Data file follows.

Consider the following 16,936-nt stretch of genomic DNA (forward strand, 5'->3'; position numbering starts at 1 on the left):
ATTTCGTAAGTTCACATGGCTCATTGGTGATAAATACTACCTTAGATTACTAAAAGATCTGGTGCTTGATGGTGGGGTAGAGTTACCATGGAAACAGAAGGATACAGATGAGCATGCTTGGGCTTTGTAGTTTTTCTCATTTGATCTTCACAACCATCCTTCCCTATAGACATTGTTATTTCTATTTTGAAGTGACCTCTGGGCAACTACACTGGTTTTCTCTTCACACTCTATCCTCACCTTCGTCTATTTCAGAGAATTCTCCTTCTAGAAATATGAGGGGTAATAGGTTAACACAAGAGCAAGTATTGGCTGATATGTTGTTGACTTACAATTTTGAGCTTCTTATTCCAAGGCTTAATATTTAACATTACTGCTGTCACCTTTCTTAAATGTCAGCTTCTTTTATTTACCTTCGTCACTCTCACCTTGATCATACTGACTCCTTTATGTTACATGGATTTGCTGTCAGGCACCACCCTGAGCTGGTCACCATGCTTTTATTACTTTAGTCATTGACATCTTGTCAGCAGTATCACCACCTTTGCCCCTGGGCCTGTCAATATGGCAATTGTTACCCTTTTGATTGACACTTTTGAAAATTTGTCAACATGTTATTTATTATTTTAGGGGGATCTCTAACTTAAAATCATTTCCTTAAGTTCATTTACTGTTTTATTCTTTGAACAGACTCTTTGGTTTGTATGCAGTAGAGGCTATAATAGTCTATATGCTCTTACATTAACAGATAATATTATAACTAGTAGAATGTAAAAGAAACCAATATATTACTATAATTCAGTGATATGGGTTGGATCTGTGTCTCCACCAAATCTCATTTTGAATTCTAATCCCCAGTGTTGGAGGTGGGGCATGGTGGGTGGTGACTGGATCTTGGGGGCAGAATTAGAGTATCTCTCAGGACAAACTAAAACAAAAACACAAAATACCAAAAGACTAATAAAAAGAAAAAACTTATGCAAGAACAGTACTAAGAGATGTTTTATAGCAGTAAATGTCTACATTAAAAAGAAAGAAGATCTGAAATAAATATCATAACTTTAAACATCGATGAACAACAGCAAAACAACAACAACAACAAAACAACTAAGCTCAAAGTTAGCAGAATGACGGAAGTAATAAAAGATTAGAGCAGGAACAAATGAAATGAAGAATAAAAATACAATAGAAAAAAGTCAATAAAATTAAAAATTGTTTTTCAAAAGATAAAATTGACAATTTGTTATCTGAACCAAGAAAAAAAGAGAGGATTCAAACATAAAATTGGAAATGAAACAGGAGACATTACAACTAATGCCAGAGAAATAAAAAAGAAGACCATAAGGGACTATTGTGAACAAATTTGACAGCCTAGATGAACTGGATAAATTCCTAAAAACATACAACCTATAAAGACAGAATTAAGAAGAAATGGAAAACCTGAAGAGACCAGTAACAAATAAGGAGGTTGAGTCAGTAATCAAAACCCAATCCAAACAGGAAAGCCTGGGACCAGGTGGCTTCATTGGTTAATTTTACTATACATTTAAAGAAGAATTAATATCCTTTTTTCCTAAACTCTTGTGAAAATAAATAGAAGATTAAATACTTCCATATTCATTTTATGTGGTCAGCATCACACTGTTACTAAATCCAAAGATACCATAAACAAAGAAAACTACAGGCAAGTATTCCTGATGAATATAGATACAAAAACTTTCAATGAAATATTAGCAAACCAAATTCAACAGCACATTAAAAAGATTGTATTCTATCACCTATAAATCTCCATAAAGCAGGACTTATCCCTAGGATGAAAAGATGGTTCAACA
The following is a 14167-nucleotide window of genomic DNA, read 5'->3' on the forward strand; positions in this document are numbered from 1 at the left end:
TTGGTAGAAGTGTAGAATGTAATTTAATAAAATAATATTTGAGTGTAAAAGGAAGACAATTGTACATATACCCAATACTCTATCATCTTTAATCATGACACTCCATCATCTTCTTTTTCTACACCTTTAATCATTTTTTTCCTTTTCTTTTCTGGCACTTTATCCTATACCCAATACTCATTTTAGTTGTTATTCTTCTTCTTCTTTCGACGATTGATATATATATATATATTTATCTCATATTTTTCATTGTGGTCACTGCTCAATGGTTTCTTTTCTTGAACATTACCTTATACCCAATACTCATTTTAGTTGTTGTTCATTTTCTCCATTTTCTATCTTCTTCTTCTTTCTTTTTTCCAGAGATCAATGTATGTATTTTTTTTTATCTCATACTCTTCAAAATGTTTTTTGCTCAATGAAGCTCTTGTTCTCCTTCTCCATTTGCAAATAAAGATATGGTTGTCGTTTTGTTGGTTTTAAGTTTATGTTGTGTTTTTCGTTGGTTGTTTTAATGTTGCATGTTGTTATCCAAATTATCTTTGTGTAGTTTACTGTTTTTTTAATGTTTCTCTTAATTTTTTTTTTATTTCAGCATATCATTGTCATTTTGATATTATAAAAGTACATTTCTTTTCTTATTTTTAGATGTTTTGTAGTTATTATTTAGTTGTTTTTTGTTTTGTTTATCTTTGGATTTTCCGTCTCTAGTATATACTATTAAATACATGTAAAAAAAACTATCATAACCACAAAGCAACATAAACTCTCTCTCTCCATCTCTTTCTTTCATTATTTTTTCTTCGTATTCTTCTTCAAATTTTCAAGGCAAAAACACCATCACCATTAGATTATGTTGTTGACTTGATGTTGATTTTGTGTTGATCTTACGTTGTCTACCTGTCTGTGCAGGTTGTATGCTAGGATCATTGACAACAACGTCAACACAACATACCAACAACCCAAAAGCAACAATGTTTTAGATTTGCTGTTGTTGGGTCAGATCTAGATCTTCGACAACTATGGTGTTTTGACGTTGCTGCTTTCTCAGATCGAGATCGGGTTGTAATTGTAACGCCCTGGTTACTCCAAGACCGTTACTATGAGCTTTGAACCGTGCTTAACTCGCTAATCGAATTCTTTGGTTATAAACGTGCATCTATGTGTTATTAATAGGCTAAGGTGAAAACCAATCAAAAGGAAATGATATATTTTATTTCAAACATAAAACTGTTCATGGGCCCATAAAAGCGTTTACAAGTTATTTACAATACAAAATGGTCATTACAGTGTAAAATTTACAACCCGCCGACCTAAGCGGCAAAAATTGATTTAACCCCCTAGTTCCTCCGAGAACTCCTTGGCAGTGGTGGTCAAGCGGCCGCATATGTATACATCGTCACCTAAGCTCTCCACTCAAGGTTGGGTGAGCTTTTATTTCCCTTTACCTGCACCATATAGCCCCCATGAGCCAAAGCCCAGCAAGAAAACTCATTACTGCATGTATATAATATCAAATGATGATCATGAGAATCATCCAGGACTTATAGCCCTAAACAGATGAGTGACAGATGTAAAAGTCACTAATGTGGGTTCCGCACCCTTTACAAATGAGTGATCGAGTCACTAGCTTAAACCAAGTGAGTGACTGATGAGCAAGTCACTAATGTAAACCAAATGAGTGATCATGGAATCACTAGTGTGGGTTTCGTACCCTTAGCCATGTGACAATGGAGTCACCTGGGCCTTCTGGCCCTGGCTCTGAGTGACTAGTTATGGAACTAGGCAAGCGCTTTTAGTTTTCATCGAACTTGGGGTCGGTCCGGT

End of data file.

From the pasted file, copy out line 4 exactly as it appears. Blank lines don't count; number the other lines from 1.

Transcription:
TTGGTAGAAGTGTAGAATGTAATTTAATAAAATAATATTTGAGTGTAAAAGGAAGACAATTGTACATATACCCAATACTCTATCATCTTTAATCATGACACTCCATCATCTTCTTTTTCTACACCTTTAATCATTTTTTTCCTTTTCTTTTCTGGCACTTTATCCTATACCCAATACTCATTTTAGTTGTTATTCTTCTTCTTCTTTCGACGATTGATATATATATATATATTTATCTCATATTTTTCATTGTGGTCACTGCTCAATGGTTTCTTTTCTTGAACATTACCTTATACCCAATACTCATTTTAGTTGTTGTTCATTTTCTCCATTTTCTATCTTCTTCTTCTTTCTTTTTTCCAGAGATCAATGTATGTATTTTTTTTTATCTCATACTCTTCAAAATGTTTTTTGCTCAATGAAGCTCTTGTTCTCCTTCTCCATTTGCAAATAAAGATATGGTTGTCGTTTTGTTGGTTTTAAGTTTATGTTGTGTTTTTCGTTGGTTGTTTTAATGTTGCATGTTGTTATCCAAATTATCTTTGTGTAGTTTACTGTTTTTTTAATGTTTCTCTTAATTTTTTTTTTATTTCAGCATATCATTGTCATTTTGATATTATAAAAGTACATTTCTTTTCTTATTTTTAGATGTTTTGTAGTTATTATTTAGTTGTTTTTTGTTTTGTTTATCTTTGGATTTTCCGTCTCTAGTATATACTATTAAATACATGTAAAAAAAACTATCATAACCACAAAGCAACATAAACTCTCTCTCTCCATCTCTTTCTTTCATTATTTTTTCTTCGTATTCTTCTTCAAATTTTCAAGGCAAAAACACCATCACCATTAGATTATGTTGTTGACTTGATGTTGATTTTGTGTTGATCTTACGTTGTCTACCTGTCTGTGCAGGTTGTATGCTAGGATCATTGACAACAACGTCAACACAACATACCAACAACCCAAAAGCAACAATGTTTTAGATTTGCTGTTGTTGGGTCAGATCTAGATCTTCGACAACTATGGTGTTTTGACGTTGCTGCTTTCTCAGATCGAGATCGGGTTGTAATTGTAACGCCCTGGTTACTCCAAGACCGTTACTATGAGCTTTGAACCGTGCTTAACTCGCTAATCGAATTCTTTGGTTATAAACGTGCATCTATGTGTTATTAATAGGCTAAGGTGAAAACCAATCAAAAGGAAATGATATATTTTATTTCAAACATAAAACTGTTCATGGGCCCATAAAAGCGTTTACAAGTTATTTACAATACAAAATGGTCATTACAGTGTAAAATTTACAACCCGCCGACCTAAGCGGCAAAAATTGATTTAACCCCCTAGTTCCTCCGAGAACTCCTTGGCAGTGGTGGTCAAGCGGCCGCATATGTATACATCGTCACCTAAGCTCTCCACTCAAGGTTGGGTGAGCTTTTATTTCCCTTTACCTGCACCATATAGCCCCCATGAGCCAAAGCCCAGCAAGAAAACTCATTACTGCATGTATATAATATCAAATGATGATCATGAGAATCATCCAGGACTTATAGCCCTAAACAGATGAGTGACAGATGTAAAAGTCACTAATGTGGGTTCCGCACCCTTTACAAATGAGTGATCGAGTCACTAGCTTAAACCAAGTGAGTGACTGATGAGCAAGTCACTAATGTAAACCAAATGAGTGATCATGGAATCACTAGTGTGGGTTTCGTACCCTTAGCCATGTGACAATGGAGTCACCTGGGCCTTCTGGCCCTGGCTCTGAGTGACTAGTTATGGAACTAGGCAAGCGCTTTTAGTTTTCATCGAACTTGGGGTCGGTCCGGT